New York - Do We Fear More From Bugs On Raspberries Than Standards of Law
New York - It‚Äôs hard to adequately express the sense of outrage one feels at seeing the news of New Jersey and New York rabbis arrested in a money-laundering scheme this past week. These men are accused of using charitable and educational institutions to launder millions of dollars in the past several years. And let‚Äôs not forget the gruesome sideshow of trafficking in organ sales.
One has to assume that if they are guilty as charged, there is a special place in hell reserved for these individuals. Not only did they play the part of pious clergy while pursuing their criminal paths but they made religious and charitable institutions into (one hopes unwitting) accomplices. If the Deity commands and rewards us for being a light unto the nations, for glorifying His great Name, the corollary punishment for those who so totally and completely disgrace that same Name must be awesome indeed.
There will, of course, be those who will condemn the inevitable breast-beating that will follow. There are bad apples in every bunch, they‚Äôll tell us. Let‚Äôs not condemn a community for the acts of an aberrant few. Perhaps. But bad behavior can always be excused, ignored or explained. Occasionally there is cause for deeper reflection.
Is it possible that there is something in the Orthodox community in general and the haredi community in particular that creates fertile ground for this type of fraud? I‚Äôve too often witnessed, here and in Israel, a perverse notion that we few who feel bound by the laws of God are free to flaunt the laws of man. That the seriousness with which we hold halacha (or, Jewish law) forces us to view state law as trite, flawed ‚ÄĒ unimportant at best, a nuisance at worst.
I remember as a yeshiva student in Israel being urged to spend the day learning at a settlement. ‚ÄúWhy today?‚ÄĚ I inquired. It was the day the government was auditing the number of full-time students to determine the level of state subsidy. It was a mitzvah, I was told ‚ÄĒ we‚Äôd be keeping the state from subsidizing non-kosher kibbutzim. We‚Äôd be keeping pork out of peoples‚Äô mouths, I was told. (The yeshiva greatly overestimated the State‚Äôs budget line for bacon subsidies). I declined.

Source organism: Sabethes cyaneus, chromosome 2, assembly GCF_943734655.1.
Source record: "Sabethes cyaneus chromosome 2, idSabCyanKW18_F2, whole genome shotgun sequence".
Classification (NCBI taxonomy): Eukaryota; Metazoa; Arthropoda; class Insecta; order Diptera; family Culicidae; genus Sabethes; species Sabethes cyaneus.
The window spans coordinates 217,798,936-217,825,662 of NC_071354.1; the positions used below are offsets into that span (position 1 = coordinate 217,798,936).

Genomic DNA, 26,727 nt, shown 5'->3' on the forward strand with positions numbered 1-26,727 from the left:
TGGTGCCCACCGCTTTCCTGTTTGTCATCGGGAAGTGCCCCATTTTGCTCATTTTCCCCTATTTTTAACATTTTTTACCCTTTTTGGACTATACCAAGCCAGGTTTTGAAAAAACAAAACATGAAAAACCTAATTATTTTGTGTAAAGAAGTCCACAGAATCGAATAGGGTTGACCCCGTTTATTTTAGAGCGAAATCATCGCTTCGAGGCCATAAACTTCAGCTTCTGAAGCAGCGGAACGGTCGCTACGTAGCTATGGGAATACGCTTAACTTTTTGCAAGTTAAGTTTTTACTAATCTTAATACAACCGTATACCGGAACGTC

We see the same sort of flouting of laws in Israel today by some members of the haredi community ‚ÄĒ whether it is rioting to protest the opening of parking lots on the Sabbath or stone throwing and garbage burning to support a woman suspected of starving her toddler son. Municipal services had to be suspended in these neighborhoods out of fear for the safety of city workers.
Yes, I know ‚ÄĒ a few bad apples. But where is the outrage? Where are the haredi leaders jumping up to protest? Where are the public vigils or the excommunications? This is a community that is pretty good at enforcing standards of behavior when they are motivated to do so. Have we actually convinced ourselves that we can be good Jews and bad people at the same time?
Many years ago, when I first heard Rabbi Norman Lamm speak, the then-president of Yeshiva University accused his fellow Orthodox Jews of losing sight of the forest of Torah because of the trees of halacha. Those words were never more true than today. Is it really possible that we, as Orthodox Jews, believe that we can create better societies and more caring communities by avoiding raspberries for fear that they may have bugs in them while not holding ourselves to even the basic standards of law and decency? Is it really possible that we believe we are in greater danger from women appearing at the pulpit than from rabbis appearing at a perp walk? Perhaps it is time to stop waiting for the perfection of the world that will come along with the building of the Third Temple and engage in perfecting ourselves and the communities we live in.
Mark Charendoff is the President of the Jewish Funders Network . and can be reached at email@example.com
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